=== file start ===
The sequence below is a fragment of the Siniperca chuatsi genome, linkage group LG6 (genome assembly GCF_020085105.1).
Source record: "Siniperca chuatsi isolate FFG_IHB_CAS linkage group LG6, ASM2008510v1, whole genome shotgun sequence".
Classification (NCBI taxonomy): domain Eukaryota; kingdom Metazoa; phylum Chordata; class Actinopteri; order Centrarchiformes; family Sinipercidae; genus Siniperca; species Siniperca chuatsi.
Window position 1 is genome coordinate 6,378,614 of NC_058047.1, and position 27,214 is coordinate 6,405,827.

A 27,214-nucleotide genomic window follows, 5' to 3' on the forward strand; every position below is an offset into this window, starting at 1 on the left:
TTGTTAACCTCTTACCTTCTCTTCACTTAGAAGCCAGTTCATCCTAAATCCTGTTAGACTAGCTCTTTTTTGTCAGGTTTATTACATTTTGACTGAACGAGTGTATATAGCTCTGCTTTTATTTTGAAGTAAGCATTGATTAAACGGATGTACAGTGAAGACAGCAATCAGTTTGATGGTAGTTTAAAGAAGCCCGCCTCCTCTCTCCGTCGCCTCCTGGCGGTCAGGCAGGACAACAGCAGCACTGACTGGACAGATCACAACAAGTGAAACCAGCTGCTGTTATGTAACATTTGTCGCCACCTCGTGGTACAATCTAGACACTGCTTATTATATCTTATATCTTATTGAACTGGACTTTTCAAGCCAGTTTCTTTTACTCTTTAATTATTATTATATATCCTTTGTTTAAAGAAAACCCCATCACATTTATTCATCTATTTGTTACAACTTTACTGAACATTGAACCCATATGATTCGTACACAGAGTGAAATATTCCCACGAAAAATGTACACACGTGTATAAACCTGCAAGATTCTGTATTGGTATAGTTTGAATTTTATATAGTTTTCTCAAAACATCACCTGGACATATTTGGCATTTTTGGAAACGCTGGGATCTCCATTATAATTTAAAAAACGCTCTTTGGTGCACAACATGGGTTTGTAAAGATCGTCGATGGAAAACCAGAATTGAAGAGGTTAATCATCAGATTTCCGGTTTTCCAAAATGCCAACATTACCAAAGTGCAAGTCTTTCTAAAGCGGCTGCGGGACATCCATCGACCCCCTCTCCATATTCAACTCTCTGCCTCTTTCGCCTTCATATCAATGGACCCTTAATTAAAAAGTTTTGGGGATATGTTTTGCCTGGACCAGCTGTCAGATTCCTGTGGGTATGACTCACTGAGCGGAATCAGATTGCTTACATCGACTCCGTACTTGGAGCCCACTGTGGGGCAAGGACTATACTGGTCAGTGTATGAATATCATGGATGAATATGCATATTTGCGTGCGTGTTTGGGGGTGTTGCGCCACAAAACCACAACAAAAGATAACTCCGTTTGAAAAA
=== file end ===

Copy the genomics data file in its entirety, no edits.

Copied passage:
The sequence below is a fragment of the Siniperca chuatsi genome, linkage group LG6 (genome assembly GCF_020085105.1).
Source record: "Siniperca chuatsi isolate FFG_IHB_CAS linkage group LG6, ASM2008510v1, whole genome shotgun sequence".
Classification (NCBI taxonomy): domain Eukaryota; kingdom Metazoa; phylum Chordata; class Actinopteri; order Centrarchiformes; family Sinipercidae; genus Siniperca; species Siniperca chuatsi.
Window position 1 is genome coordinate 6,378,614 of NC_058047.1, and position 27,214 is coordinate 6,405,827.

A 27,214-nucleotide genomic window follows, 5' to 3' on the forward strand; every position below is an offset into this window, starting at 1 on the left:
TTGTTAACCTCTTACCTTCTCTTCACTTAGAAGCCAGTTCATCCTAAATCCTGTTAGACTAGCTCTTTTTTGTCAGGTTTATTACATTTTGACTGAACGAGTGTATATAGCTCTGCTTTTATTTTGAAGTAAGCATTGATTAAACGGATGTACAGTGAAGACAGCAATCAGTTTGATGGTAGTTTAAAGAAGCCCGCCTCCTCTCTCCGTCGCCTCCTGGCGGTCAGGCAGGACAACAGCAGCACTGACTGGACAGATCACAACAAGTGAAACCAGCTGCTGTTATGTAACATTTGTCGCCACCTCGTGGTACAATCTAGACACTGCTTATTATATCTTATATCTTATTGAACTGGACTTTTCAAGCCAGTTTCTTTTACTCTTTAATTATTATTATATATCCTTTGTTTAAAGAAAACCCCATCACATTTATTCATCTATTTGTTACAACTTTACTGAACATTGAACCCATATGATTCGTACACAGAGTGAAATATTCCCACGAAAAATGTACACACGTGTATAAACCTGCAAGATTCTGTATTGGTATAGTTTGAATTTTATATAGTTTTCTCAAAACATCACCTGGACATATTTGGCATTTTTGGAAACGCTGGGATCTCCATTATAATTTAAAAAACGCTCTTTGGTGCACAACATGGGTTTGTAAAGATCGTCGATGGAAAACCAGAATTGAAGAGGTTAATCATCAGATTTCCGGTTTTCCAAAATGCCAACATTACCAAAGTGCAAGTCTTTCTAAAGCGGCTGCGGGACATCCATCGACCCCCTCTCCATATTCAACTCTCTGCCTCTTTCGCCTTCATATCAATGGACCCTTAATTAAAAAGTTTTGGGGATATGTTTTGCCTGGACCAGCTGTCAGATTCCTGTGGGTATGACTCACTGAGCGGAATCAGATTGCTTACATCGACTCCGTACTTGGAGCCCACTGTGGGGCAAGGACTATACTGGTCAGTGTATGAATATCATGGATGAATATGCATATTTGCGTGCGTGTTTGGGGGTGTTGCGCCACAAAACCACAACAAAAGATAACTCCGTTTGAAAAA